Utah-based company buys three local mobile home parks for $23M

TIM GANNON PHOTO | Macleod's managers Donna and John Peck.

A Utah-based company recently purchased three local mobile home parks for nearly $23 million, and the new managers say their goal is to fill the parks up and keep the residents happy.

In late December, Kingsley Management Corp. of Provo, Utah, purchased MacLeod’s on Riverleigh Avenue in Riverside for $15.5 million, Riverhaven Park on Hubbard Avenue in Riverhead for $3.66 million and Lakewood Park on River Road in Calverton for $3.6 million.

The grand total: $22.76 million, according to Suffolk Research Service.

The three parks were all owned by MacLeod’s, which had owned the larger Riverside park that bears their name since 1963, and bought the other two parks in 1999.

Riverhaven and Lakewood were previously called Roll-In Mobile Home Park, and were owned by the Hargis family, who sold them to MacLeod’s.

Kingsley Management Corp. owns more than 50 mobile home communities nationwide, but this is its first venture in the Northeast.

The company has no plans to sell any of the parks, according to Norm Sorensen, the Kingsley’s account manager in Utah.

“We’re in it for the long haul,” he said Tuesday. “You see some people will buy a park and tried to flip it. Our company predominantly doesn’t sell parks. I’ve been with the company for 10 years and I haven’t seen them ever sell a park.”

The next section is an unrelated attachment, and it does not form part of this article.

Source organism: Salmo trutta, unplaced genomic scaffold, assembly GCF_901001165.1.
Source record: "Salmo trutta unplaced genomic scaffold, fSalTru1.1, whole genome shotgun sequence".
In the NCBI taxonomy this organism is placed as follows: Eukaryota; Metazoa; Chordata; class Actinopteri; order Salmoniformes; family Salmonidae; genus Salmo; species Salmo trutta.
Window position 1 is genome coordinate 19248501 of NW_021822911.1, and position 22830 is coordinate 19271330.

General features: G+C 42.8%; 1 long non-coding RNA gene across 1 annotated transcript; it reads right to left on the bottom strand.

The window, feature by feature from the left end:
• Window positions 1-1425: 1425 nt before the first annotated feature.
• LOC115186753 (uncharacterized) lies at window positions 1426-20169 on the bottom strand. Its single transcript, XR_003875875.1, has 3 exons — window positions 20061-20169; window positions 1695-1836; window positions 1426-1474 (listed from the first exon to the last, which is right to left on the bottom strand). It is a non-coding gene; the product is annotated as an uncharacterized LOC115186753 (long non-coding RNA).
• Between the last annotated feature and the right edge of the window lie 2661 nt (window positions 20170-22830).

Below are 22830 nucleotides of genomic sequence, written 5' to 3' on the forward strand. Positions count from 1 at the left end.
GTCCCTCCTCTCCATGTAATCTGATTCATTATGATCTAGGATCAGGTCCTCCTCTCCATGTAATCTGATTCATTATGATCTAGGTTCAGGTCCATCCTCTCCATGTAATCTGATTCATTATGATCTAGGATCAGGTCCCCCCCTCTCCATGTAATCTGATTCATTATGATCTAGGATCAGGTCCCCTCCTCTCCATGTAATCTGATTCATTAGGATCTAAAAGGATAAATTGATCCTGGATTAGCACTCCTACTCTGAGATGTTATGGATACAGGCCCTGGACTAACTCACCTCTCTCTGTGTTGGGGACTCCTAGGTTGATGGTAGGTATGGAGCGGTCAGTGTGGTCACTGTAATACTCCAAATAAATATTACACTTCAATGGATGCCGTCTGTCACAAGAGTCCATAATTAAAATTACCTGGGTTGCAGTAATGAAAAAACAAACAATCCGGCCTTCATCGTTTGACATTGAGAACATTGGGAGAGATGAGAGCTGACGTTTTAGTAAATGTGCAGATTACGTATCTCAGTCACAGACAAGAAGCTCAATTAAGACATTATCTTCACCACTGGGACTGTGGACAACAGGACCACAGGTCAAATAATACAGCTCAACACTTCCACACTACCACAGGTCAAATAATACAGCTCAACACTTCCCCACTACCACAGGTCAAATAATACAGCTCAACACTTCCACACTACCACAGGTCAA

And so far, residents who had been critical of MacLeod’s over the years appear to be happy with the new owners, according to Pauline Sandman, president of the MacLeod’s homeowners association.

“Right now, everyone is on cloud nine,” she said.

The residents recently received new leases calling for a 20 percent increase in the rentals on their property, but Ms. Sandman said that lease was drawn up by the prior owners and followed a decision last year to increase the monthly rents by $50 per mobile home.

John and Donna Peck are the new on-site managers for all three parks. John Peck said they hope to have the parks filled by this time next year.

Together, the three parks have 576 lots, 49 of which are currently vacant.

“When we got here, we got a feeling it was pretty badly managed,” Mr. Peck said. The residents didn’t like the MacLeods, he said.

“It was all over town,” he said. “It really made us nervous at first, but Kingsley doesn’t operate that way. If you look at all our properties, you won’t see any empties, because we know how to take care of our people.”

Mr. Peck said he’d heard that a lot of residents moved out of the parks because of the $50 rent increase.

“These people were in an uproar,” he said. “We don’t do that. We’re going to keep them happy.”

Kingsley plans to offer seven-year leases at the parks and to allow people to move into a handful of older homes owned by the park for just $1, while only paying rent and taxes for seven years. The park also owns about five newer homes that it plans to lease, with an option to buy after seven years at “well below cost,” Mr. Peck said.

The Pecks previously managed a Kingsley Park in San Diego, but Mr. Peck said he likes Riverside a lot better.

“This is like heaven to me,” he said. “The people are so nice, just way down to earth.”

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